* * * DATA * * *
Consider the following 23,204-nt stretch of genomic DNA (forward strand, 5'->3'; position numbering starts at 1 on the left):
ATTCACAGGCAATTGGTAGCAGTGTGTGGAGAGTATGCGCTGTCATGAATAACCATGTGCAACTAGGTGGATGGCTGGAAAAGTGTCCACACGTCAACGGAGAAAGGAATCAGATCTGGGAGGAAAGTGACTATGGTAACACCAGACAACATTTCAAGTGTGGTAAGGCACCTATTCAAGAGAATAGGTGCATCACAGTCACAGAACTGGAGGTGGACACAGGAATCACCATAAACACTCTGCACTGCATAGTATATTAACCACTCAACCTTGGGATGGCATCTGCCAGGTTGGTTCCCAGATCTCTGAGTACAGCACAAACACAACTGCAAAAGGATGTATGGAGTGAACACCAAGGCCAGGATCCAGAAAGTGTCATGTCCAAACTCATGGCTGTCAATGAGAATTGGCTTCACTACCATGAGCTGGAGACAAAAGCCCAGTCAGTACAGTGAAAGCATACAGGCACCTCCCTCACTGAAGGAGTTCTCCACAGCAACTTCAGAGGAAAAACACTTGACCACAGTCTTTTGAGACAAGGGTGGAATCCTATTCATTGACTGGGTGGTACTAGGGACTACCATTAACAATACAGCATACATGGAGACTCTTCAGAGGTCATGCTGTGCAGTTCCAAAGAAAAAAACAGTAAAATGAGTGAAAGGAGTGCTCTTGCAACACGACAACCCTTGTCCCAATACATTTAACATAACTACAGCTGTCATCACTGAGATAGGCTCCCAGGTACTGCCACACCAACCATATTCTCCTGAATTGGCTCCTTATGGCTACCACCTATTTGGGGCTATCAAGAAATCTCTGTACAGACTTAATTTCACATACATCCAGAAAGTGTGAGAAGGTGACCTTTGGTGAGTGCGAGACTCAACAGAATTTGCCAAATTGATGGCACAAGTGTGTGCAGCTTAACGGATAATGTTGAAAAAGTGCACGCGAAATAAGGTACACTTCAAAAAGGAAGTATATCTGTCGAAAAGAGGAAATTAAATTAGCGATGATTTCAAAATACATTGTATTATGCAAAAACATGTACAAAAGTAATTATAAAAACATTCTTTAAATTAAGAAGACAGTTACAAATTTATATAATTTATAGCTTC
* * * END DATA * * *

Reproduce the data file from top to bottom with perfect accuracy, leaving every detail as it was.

Consider the following 23,204-nt stretch of genomic DNA (forward strand, 5'->3'; position numbering starts at 1 on the left):
ATTCACAGGCAATTGGTAGCAGTGTGTGGAGAGTATGCGCTGTCATGAATAACCATGTGCAACTAGGTGGATGGCTGGAAAAGTGTCCACACGTCAACGGAGAAAGGAATCAGATCTGGGAGGAAAGTGACTATGGTAACACCAGACAACATTTCAAGTGTGGTAAGGCACCTATTCAAGAGAATAGGTGCATCACAGTCACAGAACTGGAGGTGGACACAGGAATCACCATAAACACTCTGCACTGCATAGTATATTAACCACTCAACCTTGGGATGGCATCTGCCAGGTTGGTTCCCAGATCTCTGAGTACAGCACAAACACAACTGCAAAAGGATGTATGGAGTGAACACCAAGGCCAGGATCCAGAAAGTGTCATGTCCAAACTCATGGCTGTCAATGAGAATTGGCTTCACTACCATGAGCTGGAGACAAAAGCCCAGTCAGTACAGTGAAAGCATACAGGCACCTCCCTCACTGAAGGAGTTCTCCACAGCAACTTCAGAGGAAAAACACTTGACCACAGTCTTTTGAGACAAGGGTGGAATCCTATTCATTGACTGGGTGGTACTAGGGACTACCATTAACAATACAGCATACATGGAGACTCTTCAGAGGTCATGCTGTGCAGTTCCAAAGAAAAAAACAGTAAAATGAGTGAAAGGAGTGCTCTTGCAACACGACAACCCTTGTCCCAATACATTTAACATAACTACAGCTGTCATCACTGAGATAGGCTCCCAGGTACTGCCACACCAACCATATTCTCCTGAATTGGCTCCTTATGGCTACCACCTATTTGGGGCTATCAAGAAATCTCTGTACAGACTTAATTTCACATACATCCAGAAAGTGTGAGAAGGTGACCTTTGGTGAGTGCGAGACTCAACAGAATTTGCCAAATTGATGGCACAAGTGTGTGCAGCTTAACGGATAATGTTGAAAAAGTGCACGCGAAATAAGGTACACTTCAAAAAGGAAGTATATCTGTCGAAAAGAGGAAATTAAATTAGCGATGATTTCAAAATACATTGTATTATGCAAAAACATGTACAAAAGTAATTATAAAAACATTCTTTAAATTAAGAAGACAGTTACAAATTTATATAATTTATAGCTTC